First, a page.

Drug-sniffing dogs will roam through Scottsdale schools this spring if some school officials get their way.
Responding to last week’s announcement of a heroin ring bust that authorities said involved 146 Valley teenagers, Scottsdale Unified School District Superintendent John Baracy drafted a plan of attack that would include random school searches using drug-sniffing dogs.
It’s not a new idea. Other valley schools have used dogs, getting mixed results.
Last May, the Fountain Hills Unified School District used dogs to investigate its high school. Gilbert schools have used drug-sniffing dogs in the past, though they tend to be hyper aggressive, said Gilbert police Sgt. Mike Angstead.
Both Chandler and Mesa unified school districts have used undercover operatives in the past to sort out drug problems.
Other schools depend on alert teachers to watch for drug use. Sara Reimer, acting principal for SEES Charter School in Scottsdale, said there are some telltale signs of usage, such as when students lose interest in academics, sleep a lot and have a "hollow look."
The problem now, according to the Maricopa County Sheriff’s Office, is that students are using drugs on school grounds.
During its eight-month investigation, officers discovered at least 100 instances of students using drugs at school.
One source told detectives that students would snort cocaine and use heroin while attending class lectures.
They would conceal the drugs by placing their backpacks on the desks in front of them.
That’s not news to Brittany Day, 14, and Carlos Alfao, 15.
The two are freshmen at Scottsdale’s Saguaro High School, where the sheriff’s report said much of the heroin use occurred.
On campus, it’s not uncommon to see classmates doing drugs, especially at lunchtime, they said.
But it’s not just heroin, Alfao said — it’s marijuana, Ecstasy, and prescription drugs, to name a few.
"And they brag about it, too," Day said. "I saw one guy just doing Ecstacy in class."
The number of students doing drugs in school is a tiny minority of the student body, Day said, but she added that any drug could be purchased on campus, with the "right connections."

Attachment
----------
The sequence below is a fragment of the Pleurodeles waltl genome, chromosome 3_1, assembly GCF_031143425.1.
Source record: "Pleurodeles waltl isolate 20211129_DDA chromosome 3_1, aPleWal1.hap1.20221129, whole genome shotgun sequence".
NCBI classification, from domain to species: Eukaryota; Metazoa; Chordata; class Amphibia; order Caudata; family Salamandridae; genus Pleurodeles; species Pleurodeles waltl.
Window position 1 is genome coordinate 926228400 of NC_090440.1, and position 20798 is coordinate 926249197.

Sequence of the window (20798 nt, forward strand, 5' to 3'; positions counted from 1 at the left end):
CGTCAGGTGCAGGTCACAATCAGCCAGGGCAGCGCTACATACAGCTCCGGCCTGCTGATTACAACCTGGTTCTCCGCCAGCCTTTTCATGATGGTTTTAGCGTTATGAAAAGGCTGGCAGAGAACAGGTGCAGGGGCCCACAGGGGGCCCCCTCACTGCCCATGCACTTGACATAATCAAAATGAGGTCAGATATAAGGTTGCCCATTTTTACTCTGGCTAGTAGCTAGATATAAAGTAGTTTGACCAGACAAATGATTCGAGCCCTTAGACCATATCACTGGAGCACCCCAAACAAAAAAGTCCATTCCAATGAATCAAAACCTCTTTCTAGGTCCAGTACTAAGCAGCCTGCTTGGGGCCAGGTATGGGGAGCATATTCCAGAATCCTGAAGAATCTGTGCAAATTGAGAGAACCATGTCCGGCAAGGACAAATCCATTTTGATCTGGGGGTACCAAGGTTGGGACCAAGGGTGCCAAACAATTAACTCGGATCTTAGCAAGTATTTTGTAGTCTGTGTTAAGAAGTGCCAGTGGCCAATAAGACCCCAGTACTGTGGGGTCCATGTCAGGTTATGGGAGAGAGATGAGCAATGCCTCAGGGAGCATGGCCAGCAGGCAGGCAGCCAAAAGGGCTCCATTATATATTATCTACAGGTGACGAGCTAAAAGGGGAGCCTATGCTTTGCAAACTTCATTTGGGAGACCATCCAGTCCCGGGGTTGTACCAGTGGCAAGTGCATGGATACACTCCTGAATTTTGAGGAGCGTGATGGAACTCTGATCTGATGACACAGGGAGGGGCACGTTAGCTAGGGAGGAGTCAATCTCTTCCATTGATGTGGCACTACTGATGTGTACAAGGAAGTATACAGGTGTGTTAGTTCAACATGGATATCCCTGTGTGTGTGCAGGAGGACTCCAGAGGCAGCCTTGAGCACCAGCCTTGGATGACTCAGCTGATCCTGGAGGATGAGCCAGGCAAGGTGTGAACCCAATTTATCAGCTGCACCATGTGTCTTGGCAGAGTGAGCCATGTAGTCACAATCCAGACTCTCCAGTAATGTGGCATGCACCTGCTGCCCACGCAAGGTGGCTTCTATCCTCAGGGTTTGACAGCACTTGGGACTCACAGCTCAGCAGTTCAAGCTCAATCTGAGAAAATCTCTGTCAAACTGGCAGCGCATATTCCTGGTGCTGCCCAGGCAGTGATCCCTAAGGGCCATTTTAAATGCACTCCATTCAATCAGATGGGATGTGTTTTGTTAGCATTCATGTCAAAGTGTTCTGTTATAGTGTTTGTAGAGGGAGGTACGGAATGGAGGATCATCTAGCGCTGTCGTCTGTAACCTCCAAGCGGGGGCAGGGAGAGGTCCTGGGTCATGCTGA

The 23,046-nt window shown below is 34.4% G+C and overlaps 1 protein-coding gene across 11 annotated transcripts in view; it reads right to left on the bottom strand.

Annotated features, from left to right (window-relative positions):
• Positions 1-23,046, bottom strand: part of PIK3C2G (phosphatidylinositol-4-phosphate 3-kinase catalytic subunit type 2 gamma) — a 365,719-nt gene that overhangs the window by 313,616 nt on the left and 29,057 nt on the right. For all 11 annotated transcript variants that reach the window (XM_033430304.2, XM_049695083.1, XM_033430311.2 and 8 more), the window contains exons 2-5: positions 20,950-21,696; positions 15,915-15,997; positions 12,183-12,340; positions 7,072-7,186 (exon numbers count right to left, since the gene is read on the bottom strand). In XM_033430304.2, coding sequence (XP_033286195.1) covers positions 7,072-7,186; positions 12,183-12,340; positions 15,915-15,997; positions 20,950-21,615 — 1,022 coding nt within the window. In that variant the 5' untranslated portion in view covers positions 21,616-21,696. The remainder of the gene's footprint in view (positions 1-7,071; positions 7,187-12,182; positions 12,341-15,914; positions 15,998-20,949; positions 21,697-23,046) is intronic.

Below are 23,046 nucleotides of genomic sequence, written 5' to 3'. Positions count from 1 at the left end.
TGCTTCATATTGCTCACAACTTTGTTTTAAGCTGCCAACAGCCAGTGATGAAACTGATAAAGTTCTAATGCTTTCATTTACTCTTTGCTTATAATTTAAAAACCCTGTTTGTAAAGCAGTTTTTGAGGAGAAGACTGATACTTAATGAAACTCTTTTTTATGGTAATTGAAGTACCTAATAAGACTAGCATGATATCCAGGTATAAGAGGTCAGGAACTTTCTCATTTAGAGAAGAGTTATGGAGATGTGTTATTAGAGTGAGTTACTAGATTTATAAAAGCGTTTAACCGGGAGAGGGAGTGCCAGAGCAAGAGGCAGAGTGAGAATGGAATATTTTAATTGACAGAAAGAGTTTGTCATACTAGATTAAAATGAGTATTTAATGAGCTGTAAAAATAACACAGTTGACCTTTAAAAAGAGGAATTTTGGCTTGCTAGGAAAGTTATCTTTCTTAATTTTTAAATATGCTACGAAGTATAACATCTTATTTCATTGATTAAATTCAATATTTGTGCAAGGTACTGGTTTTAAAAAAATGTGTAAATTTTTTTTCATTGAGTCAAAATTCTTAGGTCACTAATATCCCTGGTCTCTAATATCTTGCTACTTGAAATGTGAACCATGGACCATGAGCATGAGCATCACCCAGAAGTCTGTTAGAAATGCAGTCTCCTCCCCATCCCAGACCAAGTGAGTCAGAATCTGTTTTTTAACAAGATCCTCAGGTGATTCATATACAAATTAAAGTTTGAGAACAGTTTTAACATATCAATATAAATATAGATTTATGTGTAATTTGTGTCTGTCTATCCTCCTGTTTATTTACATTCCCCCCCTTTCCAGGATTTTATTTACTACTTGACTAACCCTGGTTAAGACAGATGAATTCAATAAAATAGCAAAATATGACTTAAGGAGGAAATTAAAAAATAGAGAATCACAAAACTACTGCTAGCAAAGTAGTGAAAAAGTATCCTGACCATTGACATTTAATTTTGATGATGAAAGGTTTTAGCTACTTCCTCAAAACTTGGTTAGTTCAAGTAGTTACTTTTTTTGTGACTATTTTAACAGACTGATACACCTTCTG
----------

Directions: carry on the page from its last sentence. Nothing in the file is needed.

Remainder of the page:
That’s exactly what district governing board president Christine Schild hopes to change by bringing drugsniffing dogs on campus.
"It’s less likely they will bring (drugs) if they know that they could be discovered," Schild said. "Dogs can find trace amounts, so even if you used your backpack over the weekend when you smoked dope and you had a baggie in there, the dogs can find that residue."
Some students heard rumors of canine searches and cleaned out their lockers Monday morning, Alfao said, adding he believes the threat of dogs will keep drugs out of the schools.
"If there was a date set for (the dogs) a lot of people would just stay home," he said. "It’s definitely going to scare them, at least for a while."
But not everyone agrees with searching the schools.
Eleanor Eisenberg, director of the Arizona chapter of American Civil Liberties Union, said such searches make a school seem like a police state.
"If 87 percent of the kids are absolutely drug-free and innocent, and have nothing at all that would merit being searched or being made to feel afraid, then it is just outrageous that they would be doing this," she said.
Searches by school authorities or police officers can only be done after observation of individual behavior and an indication of drug use, she added.
"I find it very, very frightening," she said.
Sheriff Joe Arpaio said he does not think dogs will stop drug use.
"That’s going to maybe cause some seizures," he said. "What I would like to see, and what I’m going to push, is parents and principals getting together and doing some random drug testing, on the idea that kids will not be expelled or disciplined if they test positive."
Baracy and Schild prefer the dog option, from a legal and a philosophical standpoint.
"Dogs are one thing," Schild said. "But for me to have to give a blood or urine sample even though I don’t use drugs, now we’re crossing a line and I would say that’s not OK."